January Photo Gallery: Abstracts
This month’s photo gallery features abstracts. Many of these images are close-ups from nature, including bark patterns, lichen, and fungi. The detail and complexity you can find when looking closely can be amazing; I often try to remember this when I find myself in one of those “there’s nothing good to photograph here” moods.
For close-up pictures — depending on your subject — a macro lens is often essential. For a long time I used a Tamron 90mm f/2.9 macro, which gives excellent results for the price.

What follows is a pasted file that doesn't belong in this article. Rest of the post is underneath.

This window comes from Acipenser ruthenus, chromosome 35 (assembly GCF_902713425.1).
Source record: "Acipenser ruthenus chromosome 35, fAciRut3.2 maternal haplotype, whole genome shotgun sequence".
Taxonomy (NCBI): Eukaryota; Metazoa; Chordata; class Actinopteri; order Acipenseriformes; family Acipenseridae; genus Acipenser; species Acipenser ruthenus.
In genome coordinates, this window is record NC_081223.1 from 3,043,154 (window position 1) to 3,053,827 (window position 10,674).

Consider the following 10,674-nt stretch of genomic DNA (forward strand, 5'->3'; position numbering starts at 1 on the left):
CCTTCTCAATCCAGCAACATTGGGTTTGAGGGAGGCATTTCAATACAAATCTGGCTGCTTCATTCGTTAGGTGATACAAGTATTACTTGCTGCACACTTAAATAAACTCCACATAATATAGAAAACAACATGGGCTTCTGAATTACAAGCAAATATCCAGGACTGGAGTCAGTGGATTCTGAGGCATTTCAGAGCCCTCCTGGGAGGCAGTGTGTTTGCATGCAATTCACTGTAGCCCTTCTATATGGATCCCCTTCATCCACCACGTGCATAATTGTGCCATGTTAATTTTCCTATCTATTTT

These days my go-to macro set-up is a Nikon 70-200mm f/2.8 coupled with a Canon 500D 77mm Close Up Lens. This combo gets me very close, but gives me adequate working distance between the subject and lens (so I don’t accidentally knock those dew drops off the branch). It also provides more flexibility in framing and composition compared to a fixed focal length lens. Once I position the camera in range I can use the zoom to make minor adjustments in framing, which is much easier than trying to carefully move the tripod forward ¼ in over rough ground.
For more info on shooting close-ups, you might check out John Shaw’s Closeups in Nature, which is what I cut my teeth on.
Abstract photos don’t have to be close-ups of course. Anything has the potential to become an abstract photo when the surrounding context is removed, forcing the viewer to concentrate on the patterns and shapes instead of the overall scene.